If you are considering estate planning, you may be worried who will inherit your bank accounts, house, and jewelry, Additionally, you might wonder if you should set up a trust to circumvent probate. However, you should also recognize that a significant portion of your estate may be tied up in your business. If you are a sole proprietor, partner, member of a limited liability company (LLC), or a shareholder in a corporation, it is crucial that you consider how you want to transfer your ownership stake when you pass away.
If you fail to account for your business assets, they can be lost in the probate process. Thankfully, through careful estate planning, you can avoid disruption in your business that will continue during probate. A knowledgeable attorney can explain how Moorestown probate affects business succession in your unique situation.
What is a Business Succession Plan?
A business succession plan outlines how people want to disburse their business holdings upon death, but also in life if an unforeseen event occurs. For instance, if business owners become incapacitated and incapable of performing their jobs, a business succession plan gives partners or LLC or board members a clear picture of how to proceed.
Part of a succession plan could include a Buy-Sell Agreement, in which the retirement, death, or incapacitation of one principal triggers a buyout by other members, thus avoiding a potentially murky future during probate.
A revocable trust can distribute all assets, including business holdings. Revocable trusts become irrevocable when the grantor passes away. Assets are then distributed to beneficiaries by during the probate process.
Other Factors to Consider in a Plan
Some proactive steps to consider when contemplating business succession include:
- Sharing objectives with family or those who factor into business succession to ensure they understand and accept their roles
- Discussing all aspects of business succession with an estate planner, including any tax ramifications of selling or gifting a business interest
- Determining if a revocable trust protects specific business interests
- Discussing with business partners the merits of and what should be included in a Buy-Sell Agreement
- Determining a valuation method for the business that considers the company’s growth, so heirs do not argue about its worth in probate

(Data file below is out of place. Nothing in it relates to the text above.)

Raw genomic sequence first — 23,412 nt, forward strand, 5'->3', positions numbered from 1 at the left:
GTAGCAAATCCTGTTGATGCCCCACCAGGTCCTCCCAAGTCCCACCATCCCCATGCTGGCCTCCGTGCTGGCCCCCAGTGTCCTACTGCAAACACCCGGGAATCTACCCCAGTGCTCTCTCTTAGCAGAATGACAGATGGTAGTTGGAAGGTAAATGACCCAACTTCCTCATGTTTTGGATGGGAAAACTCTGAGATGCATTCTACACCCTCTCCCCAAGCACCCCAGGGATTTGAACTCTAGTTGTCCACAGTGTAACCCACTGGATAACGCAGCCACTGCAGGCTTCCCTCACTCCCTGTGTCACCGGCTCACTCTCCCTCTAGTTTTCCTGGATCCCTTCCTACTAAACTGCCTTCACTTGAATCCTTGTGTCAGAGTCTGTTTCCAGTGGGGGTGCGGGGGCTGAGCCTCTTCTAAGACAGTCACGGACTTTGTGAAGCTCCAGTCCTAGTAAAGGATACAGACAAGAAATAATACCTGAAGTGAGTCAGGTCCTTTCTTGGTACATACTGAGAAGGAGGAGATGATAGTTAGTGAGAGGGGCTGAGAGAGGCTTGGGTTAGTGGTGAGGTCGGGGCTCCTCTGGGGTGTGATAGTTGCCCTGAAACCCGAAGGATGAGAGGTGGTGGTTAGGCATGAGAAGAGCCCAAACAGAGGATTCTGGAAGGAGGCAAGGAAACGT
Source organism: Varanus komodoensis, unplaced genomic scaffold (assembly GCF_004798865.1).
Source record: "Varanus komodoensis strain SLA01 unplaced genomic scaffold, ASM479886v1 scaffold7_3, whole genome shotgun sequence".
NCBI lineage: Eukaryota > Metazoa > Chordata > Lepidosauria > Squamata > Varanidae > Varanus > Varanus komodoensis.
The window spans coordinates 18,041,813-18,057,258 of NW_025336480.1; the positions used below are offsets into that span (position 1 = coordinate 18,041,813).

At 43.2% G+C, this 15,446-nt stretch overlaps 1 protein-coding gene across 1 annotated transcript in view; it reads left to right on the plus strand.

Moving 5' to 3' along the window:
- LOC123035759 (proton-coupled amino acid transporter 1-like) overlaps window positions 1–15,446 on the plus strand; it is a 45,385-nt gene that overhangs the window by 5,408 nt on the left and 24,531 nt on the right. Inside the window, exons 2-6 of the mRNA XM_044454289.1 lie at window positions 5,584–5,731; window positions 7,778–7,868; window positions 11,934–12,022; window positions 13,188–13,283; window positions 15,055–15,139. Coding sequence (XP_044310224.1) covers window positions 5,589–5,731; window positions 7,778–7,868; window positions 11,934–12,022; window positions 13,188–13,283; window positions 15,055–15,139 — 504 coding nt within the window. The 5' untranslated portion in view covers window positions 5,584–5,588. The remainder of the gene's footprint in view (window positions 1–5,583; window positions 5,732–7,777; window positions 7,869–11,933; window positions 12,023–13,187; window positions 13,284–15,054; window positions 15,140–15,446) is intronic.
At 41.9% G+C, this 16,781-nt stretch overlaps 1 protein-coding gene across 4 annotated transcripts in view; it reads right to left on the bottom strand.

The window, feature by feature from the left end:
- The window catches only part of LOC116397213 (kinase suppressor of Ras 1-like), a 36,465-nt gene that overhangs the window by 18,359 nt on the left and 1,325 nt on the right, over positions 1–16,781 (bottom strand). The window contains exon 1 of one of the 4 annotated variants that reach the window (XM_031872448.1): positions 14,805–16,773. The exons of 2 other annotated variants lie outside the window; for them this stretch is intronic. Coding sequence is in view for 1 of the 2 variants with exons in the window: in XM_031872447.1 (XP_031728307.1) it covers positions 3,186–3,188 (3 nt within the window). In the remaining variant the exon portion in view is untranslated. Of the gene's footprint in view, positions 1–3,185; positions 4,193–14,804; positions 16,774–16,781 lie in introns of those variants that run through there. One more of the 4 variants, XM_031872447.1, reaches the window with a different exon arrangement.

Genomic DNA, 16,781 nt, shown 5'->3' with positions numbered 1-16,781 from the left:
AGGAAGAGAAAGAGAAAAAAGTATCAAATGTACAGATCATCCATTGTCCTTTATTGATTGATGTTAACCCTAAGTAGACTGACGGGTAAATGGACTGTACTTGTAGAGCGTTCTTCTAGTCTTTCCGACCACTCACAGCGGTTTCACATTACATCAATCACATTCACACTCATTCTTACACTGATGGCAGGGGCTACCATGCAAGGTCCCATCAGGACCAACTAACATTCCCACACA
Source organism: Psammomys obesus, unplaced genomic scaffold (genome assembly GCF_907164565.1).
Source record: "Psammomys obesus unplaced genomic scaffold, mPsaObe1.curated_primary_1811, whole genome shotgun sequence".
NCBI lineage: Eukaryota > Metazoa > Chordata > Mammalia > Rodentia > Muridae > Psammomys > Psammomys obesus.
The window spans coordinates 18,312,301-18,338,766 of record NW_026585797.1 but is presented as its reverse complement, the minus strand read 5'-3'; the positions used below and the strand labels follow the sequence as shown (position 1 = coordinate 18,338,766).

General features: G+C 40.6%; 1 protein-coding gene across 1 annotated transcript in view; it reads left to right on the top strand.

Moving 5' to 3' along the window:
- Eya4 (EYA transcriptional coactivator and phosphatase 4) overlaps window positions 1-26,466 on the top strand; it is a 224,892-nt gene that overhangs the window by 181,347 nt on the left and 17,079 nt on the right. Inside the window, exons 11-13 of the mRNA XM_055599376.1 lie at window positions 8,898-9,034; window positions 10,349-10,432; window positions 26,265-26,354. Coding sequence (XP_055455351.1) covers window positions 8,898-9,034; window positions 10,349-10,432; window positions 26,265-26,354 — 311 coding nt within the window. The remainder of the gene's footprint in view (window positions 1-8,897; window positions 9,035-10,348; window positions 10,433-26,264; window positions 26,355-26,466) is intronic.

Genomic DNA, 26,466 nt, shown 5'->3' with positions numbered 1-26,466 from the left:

A dedicated Moorestown lawyer can create a business succession plan, including a revocable trust and buy-sell agreement, to ensure a business owner’s holdings end up in the hands the owner intends during probate.
The Impact of Probate on Uncategorized Business Assets
People who overlook business holdings in their wills and do not subscribe to a business succession plan might experience complications once probate begins, since state law will treat business assets and corporate stocks that a decedent did not account for in a will, revocable trust, or Buy-Sell Agreement as assets governed by the state’s intestate rules.
According to New Jersey Revised Statutes § 3B:5-3, when a person dies without a will, the court uses a formula to distribute assets to spouses, children, domestic partners, descendants, and parents.
While distributing stock in a large corporation according to the state’s intestacy laws might not have a dramatic impact, distributing a small business interest will. In this scenario, an unwitting business partner could end up with the other partner’s widow, widower, or children as the new partner, even if this party has no experience, vision, or interest in the business.
For instance, there might be cases where the new partner is going through a divorce when the spouse-owner dies. This could lead to a disgruntled and estranged spouse bringing embitterment to a small company. Without a shared vision for a company, owners might dissolve the corporation or sell it in frustration.
An experienced Moorestown lawyer understands the challenges a business might face during probate if there is no succession plan and could help an owner prepare for the future of their company.
Learn More about How Moorestown Probate Affects Business Succession
It is easy to account for personal assets in a will, trust, or estate plan, but you should also remember that your business will be subject to the probate process. Your corporate stock, LLC membership, or partnership are assets that, if not handled correctly, will end up in probate. These assets will likely get distributed under the state’s intestacy laws if you do not craft a succession plan.
A dedicated attorney from our legal team can explain how Moorestown probate affects business succession and outline what steps you should take to protect the future of your company. Reach out today to learn more.